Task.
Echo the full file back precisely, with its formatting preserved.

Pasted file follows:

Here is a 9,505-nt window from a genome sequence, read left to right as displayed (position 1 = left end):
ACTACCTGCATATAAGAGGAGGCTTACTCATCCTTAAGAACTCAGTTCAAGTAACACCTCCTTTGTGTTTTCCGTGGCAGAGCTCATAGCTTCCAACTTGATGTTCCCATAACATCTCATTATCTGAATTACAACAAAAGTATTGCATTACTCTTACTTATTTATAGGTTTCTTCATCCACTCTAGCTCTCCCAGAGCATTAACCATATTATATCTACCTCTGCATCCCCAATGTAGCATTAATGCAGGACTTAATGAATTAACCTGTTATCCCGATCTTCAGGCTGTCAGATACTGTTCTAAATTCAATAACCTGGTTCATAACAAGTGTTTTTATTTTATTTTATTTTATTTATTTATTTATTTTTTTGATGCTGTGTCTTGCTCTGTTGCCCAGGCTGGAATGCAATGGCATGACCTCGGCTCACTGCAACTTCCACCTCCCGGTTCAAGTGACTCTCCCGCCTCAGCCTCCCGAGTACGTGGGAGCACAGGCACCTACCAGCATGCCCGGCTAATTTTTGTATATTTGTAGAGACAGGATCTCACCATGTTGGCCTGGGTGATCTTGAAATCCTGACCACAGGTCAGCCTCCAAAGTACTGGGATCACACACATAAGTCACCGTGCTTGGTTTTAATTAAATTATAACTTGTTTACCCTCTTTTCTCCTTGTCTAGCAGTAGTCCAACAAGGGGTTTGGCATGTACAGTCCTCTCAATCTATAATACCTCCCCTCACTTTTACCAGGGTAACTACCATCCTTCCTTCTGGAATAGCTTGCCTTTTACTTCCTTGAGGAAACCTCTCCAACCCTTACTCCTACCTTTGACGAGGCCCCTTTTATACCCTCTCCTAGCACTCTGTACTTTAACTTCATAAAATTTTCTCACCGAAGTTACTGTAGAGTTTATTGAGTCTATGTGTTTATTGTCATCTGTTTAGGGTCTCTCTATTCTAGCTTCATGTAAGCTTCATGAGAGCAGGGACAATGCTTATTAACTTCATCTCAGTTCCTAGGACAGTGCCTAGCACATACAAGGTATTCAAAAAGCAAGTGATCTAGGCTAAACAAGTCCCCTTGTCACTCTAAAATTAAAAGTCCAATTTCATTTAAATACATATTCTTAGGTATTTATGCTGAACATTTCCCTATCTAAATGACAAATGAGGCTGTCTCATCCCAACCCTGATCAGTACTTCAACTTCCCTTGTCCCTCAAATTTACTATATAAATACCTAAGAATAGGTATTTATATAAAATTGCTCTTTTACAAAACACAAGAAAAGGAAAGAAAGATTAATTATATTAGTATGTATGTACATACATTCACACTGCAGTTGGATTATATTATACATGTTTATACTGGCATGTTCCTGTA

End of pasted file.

Here is a 9,505-nt window from a genome sequence, read left to right as displayed (position 1 = left end):
ACTACCTGCATATAAGAGGAGGCTTACTCATCCTTAAGAACTCAGTTCAAGTAACACCTCCTTTGTGTTTTCCGTGGCAGAGCTCATAGCTTCCAACTTGATGTTCCCATAACATCTCATTATCTGAATTACAACAAAAGTATTGCATTACTCTTACTTATTTATAGGTTTCTTCATCCACTCTAGCTCTCCCAGAGCATTAACCATATTATATCTACCTCTGCATCCCCAATGTAGCATTAATGCAGGACTTAATGAATTAACCTGTTATCCCGATCTTCAGGCTGTCAGATACTGTTCTAAATTCAATAACCTGGTTCATAACAAGTGTTTTTATTTTATTTTATTTTATTTATTTATTTATTTTTTTGATGCTGTGTCTTGCTCTGTTGCCCAGGCTGGAATGCAATGGCATGACCTCGGCTCACTGCAACTTCCACCTCCCGGTTCAAGTGACTCTCCCGCCTCAGCCTCCCGAGTACGTGGGAGCACAGGCACCTACCAGCATGCCCGGCTAATTTTTGTATATTTGTAGAGACAGGATCTCACCATGTTGGCCTGGGTGATCTTGAAATCCTGACCACAGGTCAGCCTCCAAAGTACTGGGATCACACACATAAGTCACCGTGCTTGGTTTTAATTAAATTATAACTTGTTTACCCTCTTTTCTCCTTGTCTAGCAGTAGTCCAACAAGGGGTTTGGCATGTACAGTCCTCTCAATCTATAATACCTCCCCTCACTTTTACCAGGGTAACTACCATCCTTCCTTCTGGAATAGCTTGCCTTTTACTTCCTTGAGGAAACCTCTCCAACCCTTACTCCTACCTTTGACGAGGCCCCTTTTATACCCTCTCCTAGCACTCTGTACTTTAACTTCATAAAATTTTCTCACCGAAGTTACTGTAGAGTTTATTGAGTCTATGTGTTTATTGTCATCTGTTTAGGGTCTCTCTATTCTAGCTTCATGTAAGCTTCATGAGAGCAGGGACAATGCTTATTAACTTCATCTCAGTTCCTAGGACAGTGCCTAGCACATACAAGGTATTCAAAAAGCAAGTGATCTAGGCTAAACAAGTCCCCTTGTCACTCTAAAATTAAAAGTCCAATTTCATTTAAATACATATTCTTAGGTATTTATGCTGAACATTTCCCTATCTAAATGACAAATGAGGCTGTCTCATCCCAACCCTGATCAGTACTTCAACTTCCCTTGTCCCTCAAATTTACTATATAAATACCTAAGAATAGGTATTTATATAAAATTGCTCTTTTACAAAACACAAGAAAAGGAAAGAAAGATTAATTATATTAGTATGTATGTACATACATTCACACTGCAGTTGGATTATATTATACATGTTTATACTGGCATGTTCCTGTA